Tesla China Speaks Out On Tragic Model Y Crash In China With Data Findings
A fatal Tesla Model Y crash in China, which tragically killed two and left three injured, is being investigated after reported issues with the car. Tesla China has given its viewpoint on the tragic incident which occurred in Chaozhou, Guangdong in the south of China.
The awful moment was caught on camera where the Model Y was seen speeding out of control for roughly two kilometers before it crashed. No brake lights can be seen in the video, however, one of the driver’s family members explained to local Chinese media that the Model Ys brake pedal was not working throughout the incident. They also explained that the driver tried to take the car out of Drive and into Park on multiple occasions but nothing changed.
Tesla China has spoken about the incident, denying the claims that the brakes were not responsive and detailing the data that was retrieved from the car. The EV maker claims that the data showed that the accelerate pedal was pushed down for along time and at one moment reached 100%, they also claim the data shows that the brake pedal was not pressed during the incident. They were able to confirm though that the driver did attempt to put the car into Park four times. In order for the Park button to stop the car whilst it is in motion, the Park button has to be pressed for a certain amount of time.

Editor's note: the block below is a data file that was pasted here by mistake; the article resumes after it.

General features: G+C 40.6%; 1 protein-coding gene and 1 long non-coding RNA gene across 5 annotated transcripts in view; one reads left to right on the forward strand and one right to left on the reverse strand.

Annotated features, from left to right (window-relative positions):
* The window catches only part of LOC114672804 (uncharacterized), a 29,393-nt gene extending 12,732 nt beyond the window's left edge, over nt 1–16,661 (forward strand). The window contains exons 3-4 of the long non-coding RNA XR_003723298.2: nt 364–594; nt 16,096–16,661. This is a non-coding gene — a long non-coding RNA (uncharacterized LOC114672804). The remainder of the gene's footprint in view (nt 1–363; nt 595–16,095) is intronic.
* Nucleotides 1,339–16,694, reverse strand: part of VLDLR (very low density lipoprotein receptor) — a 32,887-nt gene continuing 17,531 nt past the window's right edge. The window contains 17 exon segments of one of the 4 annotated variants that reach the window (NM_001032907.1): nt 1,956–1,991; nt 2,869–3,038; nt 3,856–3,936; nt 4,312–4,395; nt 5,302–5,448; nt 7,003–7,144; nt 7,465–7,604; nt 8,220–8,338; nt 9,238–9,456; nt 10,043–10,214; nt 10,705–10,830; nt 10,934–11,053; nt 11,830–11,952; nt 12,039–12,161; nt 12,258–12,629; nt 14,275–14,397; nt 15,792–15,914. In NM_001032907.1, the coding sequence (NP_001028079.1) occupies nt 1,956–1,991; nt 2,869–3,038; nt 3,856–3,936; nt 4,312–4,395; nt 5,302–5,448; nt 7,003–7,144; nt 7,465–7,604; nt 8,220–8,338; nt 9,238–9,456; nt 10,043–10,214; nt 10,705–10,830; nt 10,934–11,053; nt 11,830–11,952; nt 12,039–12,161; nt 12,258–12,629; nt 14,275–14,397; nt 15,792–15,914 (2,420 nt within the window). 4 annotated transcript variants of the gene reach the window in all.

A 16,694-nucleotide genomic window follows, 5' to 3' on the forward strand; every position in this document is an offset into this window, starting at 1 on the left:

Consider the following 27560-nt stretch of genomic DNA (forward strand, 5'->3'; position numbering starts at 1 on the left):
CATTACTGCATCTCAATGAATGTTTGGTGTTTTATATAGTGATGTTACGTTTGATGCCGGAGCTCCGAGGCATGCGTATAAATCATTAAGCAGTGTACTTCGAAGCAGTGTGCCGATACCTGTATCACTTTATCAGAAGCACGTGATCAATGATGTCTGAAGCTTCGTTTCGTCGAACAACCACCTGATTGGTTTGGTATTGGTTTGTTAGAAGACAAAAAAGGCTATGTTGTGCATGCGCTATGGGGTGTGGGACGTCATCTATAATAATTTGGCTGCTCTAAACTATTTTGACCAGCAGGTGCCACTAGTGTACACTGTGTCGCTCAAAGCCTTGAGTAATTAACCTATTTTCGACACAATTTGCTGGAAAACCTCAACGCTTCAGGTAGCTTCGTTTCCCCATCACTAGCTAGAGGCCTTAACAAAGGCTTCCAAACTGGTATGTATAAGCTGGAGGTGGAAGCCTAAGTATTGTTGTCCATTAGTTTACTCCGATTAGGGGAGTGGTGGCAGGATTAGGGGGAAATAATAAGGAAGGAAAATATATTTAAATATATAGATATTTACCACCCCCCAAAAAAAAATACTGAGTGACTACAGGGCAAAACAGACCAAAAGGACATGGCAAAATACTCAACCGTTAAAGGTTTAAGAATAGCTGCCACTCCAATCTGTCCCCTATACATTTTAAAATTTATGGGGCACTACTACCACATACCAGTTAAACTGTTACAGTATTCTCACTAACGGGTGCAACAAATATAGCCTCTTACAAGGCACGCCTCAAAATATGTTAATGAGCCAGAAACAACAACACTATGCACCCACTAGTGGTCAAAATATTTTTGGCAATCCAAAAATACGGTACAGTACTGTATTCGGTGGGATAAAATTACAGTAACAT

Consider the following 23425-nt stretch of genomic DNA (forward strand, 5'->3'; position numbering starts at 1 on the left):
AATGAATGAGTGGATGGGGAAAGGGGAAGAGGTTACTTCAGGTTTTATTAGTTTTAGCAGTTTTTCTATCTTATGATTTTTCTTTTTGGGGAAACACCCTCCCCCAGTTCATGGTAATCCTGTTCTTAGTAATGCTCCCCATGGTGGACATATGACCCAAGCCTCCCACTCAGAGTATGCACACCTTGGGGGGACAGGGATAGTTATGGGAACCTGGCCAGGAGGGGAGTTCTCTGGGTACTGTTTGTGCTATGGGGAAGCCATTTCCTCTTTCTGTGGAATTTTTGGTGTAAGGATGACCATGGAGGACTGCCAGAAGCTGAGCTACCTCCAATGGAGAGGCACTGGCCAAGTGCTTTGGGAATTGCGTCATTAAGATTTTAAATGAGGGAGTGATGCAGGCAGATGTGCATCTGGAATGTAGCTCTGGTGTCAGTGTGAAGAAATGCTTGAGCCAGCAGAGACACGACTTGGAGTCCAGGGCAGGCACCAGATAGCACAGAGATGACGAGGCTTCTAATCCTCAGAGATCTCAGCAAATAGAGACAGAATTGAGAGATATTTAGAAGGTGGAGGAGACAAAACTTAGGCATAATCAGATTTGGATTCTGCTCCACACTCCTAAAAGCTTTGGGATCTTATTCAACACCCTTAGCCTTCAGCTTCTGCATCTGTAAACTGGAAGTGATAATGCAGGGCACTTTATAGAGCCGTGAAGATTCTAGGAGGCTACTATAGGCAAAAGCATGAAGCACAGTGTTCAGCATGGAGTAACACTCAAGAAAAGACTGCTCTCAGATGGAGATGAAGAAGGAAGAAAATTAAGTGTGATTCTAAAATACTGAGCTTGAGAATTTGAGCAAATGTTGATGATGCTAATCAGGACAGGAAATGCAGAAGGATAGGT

According to local reports, traffic officers have confirmed that the driver was not under the influence of alcohol or drugs, after carrying out necessary tests. Local police are now bringing on a third-party agency to investigate the Model Y to give more details on the horrific incident. Tesla China, who have received backlash on social media about it, will be providing any information they have to the investigators for further analysis.
Unfortunately for the EV maker, they have received similar accusations before regarding brake failures in China. There were many moments last year that were shared online of users claiming to have brake failure, although the media outlets that wrote about and helped spread those rumours went on to issue public apologies, so there does not seem to be any evidence to back those claims up.